On March 21, the U.S. Securities and Exchange Commission (SEC) proposed rule changes that would require publicly traded companies to make certain climate-related disclosures, including information about climate-related risks. If the rule changes are adopted, the SEC, which has a highly successful whistleblower program, would likely see an uptick in climate whistleblowers.
According to the SEC, under the proposed rule changes registered entities would be required to disclose information about:
“(1) the registrant’s governance of climate-related risks and relevant risk management processes;
(2) how any climate-related risks identified by the registrant have had or are likely to have a material impact on its business and consolidated financial statements, which may manifest over the short-, medium-, or long-term;
(3) how any identified climate-related risks have affected or are likely to affect the registrant’s strategy, business model, and outlook; and
(4) the impact of climate-related events (severe weather events and other natural conditions) and transition activities on the line items of a registrant’s consolidated financial statements, as well as on the financial estimates and assumptions used in the financial statement.”
“I am pleased to support today’s proposal because, if adopted, it would provide investors with consistent, comparable, and decision-useful information for making their investment decisions, and it would provide consistent and clear reporting obligations for issuers,” said SEC Chair Gary Gensler.
If the proposed rule changes are adopted, they would make the failure to disclose climate risks a securities law violation. This means that individuals with knowledge of undisclosed climate risks could qualify for awards and protection under the SEC Whistleblower Program.
Through the SEC Whistleblower Program, qualified whistleblowers, individuals who voluntarily provide original information that leads to a successful enforcement action, are entitled to an award of 10-30% of the funds collected by the government.
Since issuing its first award in 2012, the SEC has awarded approximately $1.2 billion to 254 individuals. Chair Gensler stated that the program “helps us be better cops on the beat, execute our mission, and protect investors from misconduct.”
In March 2021, the SEC announced it was requesting public input on the agency’s handling of climate change disclosures. In response, a number of advocacy groups, including the National Whistleblower Center (NWC), submitted comments urging the SEC to update its climate risk disclosure requirements and to center the agency’s whistleblower program in its enforcement efforts.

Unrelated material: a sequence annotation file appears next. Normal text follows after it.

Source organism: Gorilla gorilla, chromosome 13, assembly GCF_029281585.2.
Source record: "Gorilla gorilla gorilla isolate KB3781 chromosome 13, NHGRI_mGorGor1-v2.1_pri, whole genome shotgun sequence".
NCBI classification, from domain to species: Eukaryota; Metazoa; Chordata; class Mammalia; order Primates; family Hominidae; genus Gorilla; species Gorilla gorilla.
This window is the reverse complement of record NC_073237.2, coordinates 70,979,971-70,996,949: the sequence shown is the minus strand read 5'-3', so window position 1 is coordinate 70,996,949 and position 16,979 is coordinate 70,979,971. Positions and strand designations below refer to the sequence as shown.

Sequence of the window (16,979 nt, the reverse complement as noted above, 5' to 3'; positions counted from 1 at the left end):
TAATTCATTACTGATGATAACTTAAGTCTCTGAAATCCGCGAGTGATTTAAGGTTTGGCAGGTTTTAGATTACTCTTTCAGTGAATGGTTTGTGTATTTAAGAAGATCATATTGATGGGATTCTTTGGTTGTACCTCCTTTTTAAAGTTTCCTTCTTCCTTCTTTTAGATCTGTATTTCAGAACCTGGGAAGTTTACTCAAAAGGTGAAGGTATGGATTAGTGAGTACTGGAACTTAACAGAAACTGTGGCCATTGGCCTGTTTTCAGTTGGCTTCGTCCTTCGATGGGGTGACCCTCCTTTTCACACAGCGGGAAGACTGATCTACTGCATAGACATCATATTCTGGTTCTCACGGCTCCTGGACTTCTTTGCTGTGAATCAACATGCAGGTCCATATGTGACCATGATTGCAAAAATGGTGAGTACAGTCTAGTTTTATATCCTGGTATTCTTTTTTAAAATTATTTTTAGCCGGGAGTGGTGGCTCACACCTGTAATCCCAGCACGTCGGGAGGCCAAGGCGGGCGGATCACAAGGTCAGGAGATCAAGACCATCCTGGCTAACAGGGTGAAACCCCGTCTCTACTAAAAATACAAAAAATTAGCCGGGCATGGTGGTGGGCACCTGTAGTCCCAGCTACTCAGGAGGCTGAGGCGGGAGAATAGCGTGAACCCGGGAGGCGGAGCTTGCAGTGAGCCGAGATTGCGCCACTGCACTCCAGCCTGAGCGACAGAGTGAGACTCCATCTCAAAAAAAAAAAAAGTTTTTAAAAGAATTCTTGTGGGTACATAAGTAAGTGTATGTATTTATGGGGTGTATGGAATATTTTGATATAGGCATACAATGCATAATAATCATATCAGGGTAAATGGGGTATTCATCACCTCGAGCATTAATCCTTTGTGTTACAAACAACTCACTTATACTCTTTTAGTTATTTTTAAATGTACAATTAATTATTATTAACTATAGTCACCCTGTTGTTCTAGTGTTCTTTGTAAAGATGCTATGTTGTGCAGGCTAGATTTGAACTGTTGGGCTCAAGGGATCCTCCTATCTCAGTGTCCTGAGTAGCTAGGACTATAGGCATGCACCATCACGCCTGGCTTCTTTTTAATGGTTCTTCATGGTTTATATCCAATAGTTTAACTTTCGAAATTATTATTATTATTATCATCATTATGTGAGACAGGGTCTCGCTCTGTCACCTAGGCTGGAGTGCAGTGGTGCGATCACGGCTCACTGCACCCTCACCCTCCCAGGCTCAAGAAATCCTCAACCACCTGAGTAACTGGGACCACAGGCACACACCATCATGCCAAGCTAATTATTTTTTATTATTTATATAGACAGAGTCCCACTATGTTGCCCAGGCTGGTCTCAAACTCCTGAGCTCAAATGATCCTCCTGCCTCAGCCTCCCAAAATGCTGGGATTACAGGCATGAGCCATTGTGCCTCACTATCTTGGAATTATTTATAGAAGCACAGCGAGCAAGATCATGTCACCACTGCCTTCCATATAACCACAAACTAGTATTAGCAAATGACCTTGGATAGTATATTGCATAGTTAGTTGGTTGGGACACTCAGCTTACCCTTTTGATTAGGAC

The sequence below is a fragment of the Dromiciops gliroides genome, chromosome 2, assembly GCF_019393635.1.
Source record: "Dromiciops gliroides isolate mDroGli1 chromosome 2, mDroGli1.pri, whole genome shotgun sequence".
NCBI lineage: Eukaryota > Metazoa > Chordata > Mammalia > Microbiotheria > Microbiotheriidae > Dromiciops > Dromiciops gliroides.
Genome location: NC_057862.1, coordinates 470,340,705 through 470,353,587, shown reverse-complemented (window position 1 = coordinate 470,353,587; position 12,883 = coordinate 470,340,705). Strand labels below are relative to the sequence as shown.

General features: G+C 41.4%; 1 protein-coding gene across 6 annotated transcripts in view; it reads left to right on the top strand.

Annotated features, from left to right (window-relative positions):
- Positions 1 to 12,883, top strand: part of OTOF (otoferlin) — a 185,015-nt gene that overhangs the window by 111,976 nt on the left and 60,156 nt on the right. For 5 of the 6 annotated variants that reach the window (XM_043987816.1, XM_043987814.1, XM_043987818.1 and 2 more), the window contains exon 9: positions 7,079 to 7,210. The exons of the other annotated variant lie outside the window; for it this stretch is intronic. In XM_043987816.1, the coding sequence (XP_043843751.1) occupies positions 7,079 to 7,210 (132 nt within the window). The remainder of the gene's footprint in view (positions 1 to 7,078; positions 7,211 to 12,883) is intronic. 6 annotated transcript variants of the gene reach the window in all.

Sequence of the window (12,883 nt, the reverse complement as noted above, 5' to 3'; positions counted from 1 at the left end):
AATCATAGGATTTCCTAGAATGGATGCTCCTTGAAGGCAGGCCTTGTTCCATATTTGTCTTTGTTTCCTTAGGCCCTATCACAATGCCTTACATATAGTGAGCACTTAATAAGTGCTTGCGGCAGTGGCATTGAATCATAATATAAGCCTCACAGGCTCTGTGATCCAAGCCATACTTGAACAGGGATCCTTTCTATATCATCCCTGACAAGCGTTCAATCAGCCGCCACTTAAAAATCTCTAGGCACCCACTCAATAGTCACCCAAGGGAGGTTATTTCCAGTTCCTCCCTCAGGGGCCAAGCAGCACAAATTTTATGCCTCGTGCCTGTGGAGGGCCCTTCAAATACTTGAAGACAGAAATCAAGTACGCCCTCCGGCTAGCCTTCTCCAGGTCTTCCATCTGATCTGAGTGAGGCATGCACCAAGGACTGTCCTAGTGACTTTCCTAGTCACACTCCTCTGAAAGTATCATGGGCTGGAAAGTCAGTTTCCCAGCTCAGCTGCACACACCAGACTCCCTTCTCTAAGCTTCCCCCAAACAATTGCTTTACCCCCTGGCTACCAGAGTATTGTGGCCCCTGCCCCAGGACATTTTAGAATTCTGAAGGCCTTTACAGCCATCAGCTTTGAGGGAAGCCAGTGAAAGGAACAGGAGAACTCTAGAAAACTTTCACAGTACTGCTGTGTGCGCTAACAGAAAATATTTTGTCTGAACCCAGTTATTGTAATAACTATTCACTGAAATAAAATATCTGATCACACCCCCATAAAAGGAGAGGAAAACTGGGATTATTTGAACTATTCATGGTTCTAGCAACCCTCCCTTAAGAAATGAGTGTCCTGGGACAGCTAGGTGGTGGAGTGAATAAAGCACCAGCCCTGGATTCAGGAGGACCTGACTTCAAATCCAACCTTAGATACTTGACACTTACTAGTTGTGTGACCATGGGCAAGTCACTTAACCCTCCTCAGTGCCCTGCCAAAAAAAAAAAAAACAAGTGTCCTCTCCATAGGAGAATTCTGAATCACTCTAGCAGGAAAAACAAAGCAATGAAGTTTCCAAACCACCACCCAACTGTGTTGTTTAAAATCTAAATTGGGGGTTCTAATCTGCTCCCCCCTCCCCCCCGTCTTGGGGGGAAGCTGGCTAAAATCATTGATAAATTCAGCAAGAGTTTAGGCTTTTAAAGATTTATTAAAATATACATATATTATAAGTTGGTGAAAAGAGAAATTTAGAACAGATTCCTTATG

In their letter, NWC explains that whistleblowers are key in exposing inconsistencies in companies’ public disclosures about climate risks. However, according to NWC, whistleblowers are hesitant to come forward due to the lack of “strong and effective substantive rules prohibiting misleading corporate statements concerning climate and environmental commitments.” Without strong rules clearly outlining violations, NWC argues, whistleblowers cannot be expected to risk their careers to expose potential violations.
“Why would a whistleblower risk his or her career to report misleading statements without also knowing that such misleading statement, if proven, would constitute a violation of a law, rule, or regulation covered under the Dodd-Frank Act whistleblower Law?” the letter states. “For this reason, NWC requests that the Commission act expeditiously to propose, adopt, implement, and enforce detailed disclosure requirements for all issuers. Furthermore, we request that in adopting such rules the SEC makes clear that the Commission will also ensure that whistleblowers are properly incentivized to report these violations.”
In an article for The National Law Review entitled “Mandatory ESG Disclosures Open Door for Whistleblowers Who Aim to Help Public Good,” legal intern Grace Schepis of the whistleblower law firm Kohn, Kohn & Colapinto echoes the arguments NWC puts forth in its letter to the SEC. “Under clear mandatory reporting guidelines, violations would be more apparent and reportable,” Schepis writes. “This clarity would then enable those ready to blow the whistle to file actionable Tips to the SEC, mobilizing whistleblowers to effectively assist SEC enforcement operations, saving the agency resources and reaping major benefits for investors and the American public – as the SEC whistleblower program has already done in so many other areas of corporate compliance.”
The SEC’s proposed rules are now in a public comment period.